Carlos: Hey, more to love. Want to make things easier, we have already seen this vocabulary word used in our example from the conversation, “¿ya pico las verduras para el almuerzo?”
Dylan: “Should I chop the vegetables for lunch?”
Carlos: Greens are always good.
Dylan: And so are definitions. “Verdura: hortaliza, especialmente la de hojas verdes”.
Carlos: I have a sample sentence. “Las verduras son muy buenas para la salud”.
Dylan: “Vegetables are very good for your health.” Did you hear that at a public service announcement, Carlos?
Carlos: Yeah, well can’t we also say vegetables or “vegetales”.
Dylan: You would be understood, but “verduras” is a standard.
Carlos: Ok, “vegetales”. Right, but since we’re talking about food, Dylan, what’s next on our plate?
Dylan: “Guiso”.
Carlos: “Guiso” I would have said “güiso” but “guiso”. This is one you’re going to have to help me with.
Dylan: It’s a masculine noun that means “stew”.
Carlos: Well, I would’ve never guessed that.
Dylan: Well, listen to the example from the conversation. “Lo hago apenas termine de sazonar el guiso de rabo de buey”.
Carlos: So, “I’ll do it as soon as I’ll season the ox tail stew.” You know, ox tail stew is one of my favorite, it’s food for the soul.
Dylan: I don’t think I’ve ever had that. But “mi abuela hace un guiso de vegetales muy bueno”. “My grandmother cooks a really good vegetable stew.”
Carlos: Does she?
Dylan: She’s the best cook.
Carlos: You know, now that I think about it I don’t think my grandmother made a lot of vegetables, especially stew, but do can this count?
Dylan: Those are beans, legumes, but hey, I’ll give it to you.
Carlos: Is there a definition?
Dylan: Yeah, simple one “comida guisada”. When was the last time you had “guiso de rabo de buey”?
Carlos: A good ox tail stew? Probably in Peru, and that was years ago.
Dylan: Well, you can replace that with a nice “olla de carne”.
Carlos: Oh, trust me, I have.
Dylan: Next up, “sazonar”.
Carlos: “To season.”
Dylan: Also “to ripen”, “to mature”. How did you know that off the bat?
Carlos: I grew up looking at those orange packets of “sazón” that my mother cooked with. I mean it’s not much of a jump, I saw her seasoning all kind of things with it.
Dylan: Yeah, “sazonar” does mean “season” or to make something spicy also, and you know how I feel about spicy food.
Carlos: I know you hate it. “Los mexicanos sazonan con mucho picante”.
Dylan: Yeah, that’s right. That’s why I don’t eat a lot of Mexican food. My stomach just… it can’t handle it.
Carlos: Well, can you stomach definition?
Dylan: “Sazonar: dar sazón a la comida”.
Carlos: I can think a related word. I already used it in my sample sentence. “Picante”, “spicy”.
Dylan: And we are at the end of the list.
Carlos: Cool. What we got?
Dylan: “Encima”.
Carlos: And adverb. Finally changing it up.
Dylan: And what does it mean?
Carlos: Well, “encima”, “above”, “in addition”. “Bueno, aquí te dejo el cuchillo encima de la tabla de picar”.
Dylan: Ok, “I’ll leave you the knife here, on top of the cutting board.” Look, “picar” was used again here.
Carlos: Good eye, Dylan, good eye. So the phrase “encima de” can be translated as “on top of”.
Dylan: Yes, like “las llaves están encima de la mesa”.
Carlos: “The keys are on top of the table.”
Dylan: Now, before you ask “encima: en lugar o puesto superior respecto de otro inferior”.
Carlos: Ok, so you knew I was going to ask that.
Dylan: Of course. We have a bunch of related phrases.
Carlos: I'm already ahead of you, like “arriba de”, “abajo de” and “al lado de”. So “on top of”, “under” and “next to”, right?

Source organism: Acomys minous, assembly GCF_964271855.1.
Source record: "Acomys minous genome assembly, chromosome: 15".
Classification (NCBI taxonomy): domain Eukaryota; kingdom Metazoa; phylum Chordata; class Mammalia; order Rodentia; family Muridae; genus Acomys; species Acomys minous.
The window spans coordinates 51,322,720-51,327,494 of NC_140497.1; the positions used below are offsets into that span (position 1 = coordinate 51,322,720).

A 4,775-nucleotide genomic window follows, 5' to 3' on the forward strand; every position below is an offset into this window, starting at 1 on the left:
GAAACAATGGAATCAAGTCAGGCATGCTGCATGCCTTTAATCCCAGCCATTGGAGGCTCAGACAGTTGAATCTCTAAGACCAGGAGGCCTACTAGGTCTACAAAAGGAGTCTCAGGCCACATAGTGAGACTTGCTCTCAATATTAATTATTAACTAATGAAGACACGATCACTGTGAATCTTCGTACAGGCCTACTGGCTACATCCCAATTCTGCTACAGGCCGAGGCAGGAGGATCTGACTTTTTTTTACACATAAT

Dylan: Good work, Carlos.
Carlos: These were phrases that they drilled into my head. I’ll admit that I still mix them up at times.
Dylan: I bet you do.
Carlos: So, Dylan, we finished our discussion of prepositions, right?
Dylan: Yeah. Weren’t you paying attention? What grammar did you cover in the last lesson?
Carlos: We covered adverbs.
Dylan: Right. And what was the first thing that we learned about adverbs.
Carlos: Well, we learned that adverbs in Spanish are invariable.
Dylan: Which means…
Carlos: They do not show number or gender.
Dylan: ¿Y la función?
Carlos: Their function is to modify the meaning of verbs and the meaning of adjectives, and the meaning of other adverbs.
Dylan: We talked about different categories, right?

Lesson focus

Carlos: That’s right, and today we’re going to deal with adverbs of place. And adverbs of place look at the action of the verb in relation to the space within which it occurs.
Dylan: Right. Think, for example, of the phrase “caminamos”, “we walk”. What do we know from this action?
Carlos: What we know from this action is that the actors and the time when it occurs. What we don’t know… where it occurs. How do adverbs deal with this, Dylan?
Dylan: Adverbs of place define this location to make the action of verbs more precise and descriptive.
Carlos: Ok.
Dylan: So we can say, “caminamos detrás de la guía”. “We walk behind the guide.”
Carlos: And what does that do?
Dylan: Well, it gives the verbal action a sense of spatiality.
Carlos: Now, do we have space for a list of adverbs of place?
Dylan: I think we can manage that.
Carlos: Ok, let’s get it down.
Dylan: “Abajo”.
Carlos: “Below”, “downstairs.”
Dylan: “Aquí”, “acá”.
Carlos: “Here”, “over here.”
Dylan: “Adentro”.
Carlos: “In.”
Dylan: “Afuera”.
Carlos: “Outside.”
Dylan: “Ahíí”, “allá”
Carlos: “There”, “over there.”
Dylan: “Ante”.
Carlos: “Before.”
Dylan: “Arriba”.
Carlos: “Above”, “overhead”, “upstairs.”
Dylan: “Cerca”.
Carlos: “Close”, “near”, “nearby.”
Dylan: “Delante”.
Carlos: “Ahead.”
Dylan: “Dentro”.
Carlos: “Inside.”
Dylan: “Detrás”.
Carlos: “Behind”, “after”.
Dylan: “Donde”.
Carlos: “Where.”
Dylan: “Encima”
Carlos: “Above”, “on top.”
Dylan: “Enfrente”
Carlos: “In front of.”
Dylan: “Fuera”.
Carlos: “Outside.”
Dylan: “Lejos”.
Carlos: “Far away.”
Dylan: Now some adverbial locutions.
Carlos: Huh?
Dylan: You know, adverbial locutions are simply particular phrasal expressions that use adverbs.
Carlos: So why don’t you just say that?
Dylan: Because it sounds better that way.
Carlos: I guess you’re right.
Dylan: Of course I'm right. But listen, this list of adverbs of place of course are not comprehensive.
Carlos: No?
Dylan: No, but they should give a good idea of the general formation and usage.